Obviously, intangible cultural heritage is a large and complicated topic, so, if you would like to know more, the UNESCO webpage provides a more comprehensive explanation and wonderfully interactive concept maps. But what does intangible cultural heritage have to do with the conservation of physical objects? What I have come to understand is most objects also have intangible qualities that are intertwined with their materiality.

​WUDPAC Class of 2020 Fellow Karissa Muratore and Katherine Kelly, Senior Book Conservator at the Library of Congress, discussing how to handle small losses in large foldout map of North America from the 1825 Tanner Atlas. Image taken by Katherine Parks.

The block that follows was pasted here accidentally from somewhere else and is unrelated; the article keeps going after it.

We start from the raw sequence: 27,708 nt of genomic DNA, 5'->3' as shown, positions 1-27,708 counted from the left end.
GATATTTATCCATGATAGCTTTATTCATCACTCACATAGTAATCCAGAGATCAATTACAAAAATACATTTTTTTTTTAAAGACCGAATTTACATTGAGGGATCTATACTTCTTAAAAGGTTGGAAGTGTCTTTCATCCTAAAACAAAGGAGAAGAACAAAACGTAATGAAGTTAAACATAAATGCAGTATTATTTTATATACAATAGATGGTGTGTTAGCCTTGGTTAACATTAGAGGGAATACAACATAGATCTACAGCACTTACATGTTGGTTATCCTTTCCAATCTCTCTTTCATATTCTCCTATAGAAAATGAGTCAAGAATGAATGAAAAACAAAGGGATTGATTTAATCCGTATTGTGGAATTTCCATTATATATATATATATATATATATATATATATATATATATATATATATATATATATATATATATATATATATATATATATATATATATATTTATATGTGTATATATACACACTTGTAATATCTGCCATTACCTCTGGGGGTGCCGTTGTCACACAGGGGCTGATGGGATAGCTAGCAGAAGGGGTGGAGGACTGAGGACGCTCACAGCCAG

​During my time at the Library of Congress, I have worked on two good examples of the intrinsic relationship between a tangible object and its intangible value—an early 17th c. Persian manuscript and an oversized, 1825, Tanner atlas. As I spent hours upon hours trying to save every possible bit of original material, I meditated on what I was preserving. Were the pea-sized map fragments vital enough to put back in place, or was the repair of pest damage located only in the margins of the Persian manuscript truly necessary? One could argue that they were not. The information was still legible, even if the object was difficult to handle, and there was plenty of physical material to inform future researchers. Additionally, the Persian manuscript had already been digitized and was freely available to everyone. However, there is so much more to these objects.